Pandora’s Lunchbox, by former New York Times business reporter Melanie Warner, offers a fascinating behind-the-scenes look at the processed foods industry.
– Charlotte Vallaeys, Director, Farm and Food Policy
By exploring exactly how the edible concoctions sold to us as “food” are made, the book sheds light on why we would all be better off eating real food, grown in soil and raised on farms, rather than the creations of food chemists in lab coats that are assembled in factories rather than cooked in kitchens.
As I read Pandora’s Lunchbox, I thought often of an assertion made by Sir Albert Howard, one of the organic movement’s founding fathers: solutions to agricultural problems must come from the field, not the factory. Howard was talking about soil fertility—rich and healthy soil is the result of careful and conscious farming practices that value and respect natural processes, rather than of the application of synthetic fertilizers produced in a factory from the same starting materials used to create explosives. I was reminded of Howard’s observation often while reading Warner’s book. Whereas Howard applied this principle to farm fields, Warner applies it to food processing.
If you are reading this book review and are a Cornucopia member, chances are that you already make an effort to avoid conventional processed foods. But many of the lessons from Warner’s book apply to organic processed foods as well (after all, aren’t we all at times too busy or tired to cook from scratch, and reach for that certified organic frozen pizza or TV dinner?).
One example is her eye-opening discussion of synthetic vitamins. As Warner aptly points out (and Cornucopia has been working to address for years), synthetic vitamins have a carte blanche approval in organics. Many organic consumers assume that the added vitamins in organic foods are “organic,” but they are no different from the synthetic vitamins added to conventional foods. Vitamin D in organic milk likely came out of a Chinese factory that transformed Australian wool grease into this added nutrient. Factories that produce vitamin C emit numerous hazardous air pollutants; the last operating vitamin C plant in the United States closed in 2005 and the void has been filled by Chinese companies. Half a dozen Chinese companies now produce 90% of the vitamin C—and yes, this is the same vitamin C that often appears as an added ingredient in organic foods.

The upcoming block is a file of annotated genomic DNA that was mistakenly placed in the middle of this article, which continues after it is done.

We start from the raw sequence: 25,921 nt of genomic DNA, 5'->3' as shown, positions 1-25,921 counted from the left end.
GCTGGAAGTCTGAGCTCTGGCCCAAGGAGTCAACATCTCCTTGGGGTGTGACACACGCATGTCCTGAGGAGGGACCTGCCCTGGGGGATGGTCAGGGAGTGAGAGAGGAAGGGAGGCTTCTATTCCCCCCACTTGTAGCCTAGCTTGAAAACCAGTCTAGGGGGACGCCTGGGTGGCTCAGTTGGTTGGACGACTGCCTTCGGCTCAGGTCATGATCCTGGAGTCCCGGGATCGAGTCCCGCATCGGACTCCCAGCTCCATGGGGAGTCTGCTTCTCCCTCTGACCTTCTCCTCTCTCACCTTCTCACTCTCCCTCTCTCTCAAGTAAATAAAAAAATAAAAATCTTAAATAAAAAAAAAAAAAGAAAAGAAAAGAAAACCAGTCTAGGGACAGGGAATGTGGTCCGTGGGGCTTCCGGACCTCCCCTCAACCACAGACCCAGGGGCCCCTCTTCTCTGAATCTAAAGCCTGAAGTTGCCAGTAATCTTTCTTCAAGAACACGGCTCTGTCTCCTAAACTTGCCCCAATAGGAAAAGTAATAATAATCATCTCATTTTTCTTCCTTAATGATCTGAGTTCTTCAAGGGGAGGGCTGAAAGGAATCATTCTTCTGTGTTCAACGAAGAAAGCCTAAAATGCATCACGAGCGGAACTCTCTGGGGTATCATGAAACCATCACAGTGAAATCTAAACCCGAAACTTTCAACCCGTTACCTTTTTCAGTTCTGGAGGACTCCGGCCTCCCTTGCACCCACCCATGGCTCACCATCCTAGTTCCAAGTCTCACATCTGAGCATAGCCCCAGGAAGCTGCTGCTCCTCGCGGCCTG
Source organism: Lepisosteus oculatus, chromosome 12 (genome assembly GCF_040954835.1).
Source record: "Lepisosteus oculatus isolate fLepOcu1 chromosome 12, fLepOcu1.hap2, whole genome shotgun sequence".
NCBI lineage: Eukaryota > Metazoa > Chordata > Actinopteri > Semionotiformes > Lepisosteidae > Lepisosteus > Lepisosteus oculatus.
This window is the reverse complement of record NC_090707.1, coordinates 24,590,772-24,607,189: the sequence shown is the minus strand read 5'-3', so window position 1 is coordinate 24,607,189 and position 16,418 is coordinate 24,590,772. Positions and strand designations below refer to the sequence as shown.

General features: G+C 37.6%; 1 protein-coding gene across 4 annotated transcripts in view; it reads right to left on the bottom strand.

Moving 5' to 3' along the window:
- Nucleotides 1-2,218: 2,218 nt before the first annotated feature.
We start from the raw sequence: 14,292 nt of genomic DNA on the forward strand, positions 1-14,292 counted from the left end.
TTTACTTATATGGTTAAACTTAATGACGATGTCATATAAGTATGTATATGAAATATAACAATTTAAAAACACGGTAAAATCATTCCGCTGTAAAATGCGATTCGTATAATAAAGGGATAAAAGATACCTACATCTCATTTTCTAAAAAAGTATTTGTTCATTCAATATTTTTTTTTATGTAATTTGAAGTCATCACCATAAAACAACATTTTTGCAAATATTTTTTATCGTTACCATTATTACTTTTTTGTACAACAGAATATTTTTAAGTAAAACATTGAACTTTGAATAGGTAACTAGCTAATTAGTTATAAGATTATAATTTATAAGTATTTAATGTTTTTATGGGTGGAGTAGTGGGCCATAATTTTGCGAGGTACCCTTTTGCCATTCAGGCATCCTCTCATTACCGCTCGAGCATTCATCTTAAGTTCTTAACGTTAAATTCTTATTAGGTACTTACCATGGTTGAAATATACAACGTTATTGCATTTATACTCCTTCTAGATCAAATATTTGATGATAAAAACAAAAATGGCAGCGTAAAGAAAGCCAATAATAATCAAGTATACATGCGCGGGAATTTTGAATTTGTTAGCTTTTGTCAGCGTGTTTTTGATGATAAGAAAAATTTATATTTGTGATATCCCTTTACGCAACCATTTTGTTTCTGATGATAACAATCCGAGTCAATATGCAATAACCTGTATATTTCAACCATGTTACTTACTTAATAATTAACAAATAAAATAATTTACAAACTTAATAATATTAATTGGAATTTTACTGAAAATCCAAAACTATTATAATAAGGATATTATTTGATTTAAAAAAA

At times while reading the book, I found myself wanting to hear more of Warner’s personal experiences and thoughts. Her reflections finally came at the end of the book, and were worth the wait. She writes about a family in California that made the switch from a diet of processed foods to real foods, and how it changed their lives. Not only did it drastically improve one of their children’s behavioral problems—the reason they made the switch—it also improved the health (and weight) of the other members of the family. I also appreciated that Warner addresses questions such as cost and convenience—it bears repeating that fast food meals generally cost more than simple, healthy home-cooked meals, even with all organic ingredients.
A couple of years ago, Michael Pollan opened many people’s eyes to the basic fact that we should “eat food.” By digging into the depths of the processed foods industry and sharing the ins and outs, Warner’s Pandora’s Lunchbox is essentially a 200-page justification of why we should “eat food,” rather than edible food-like substances coming out of the laboratories and factories that the book tells us all about.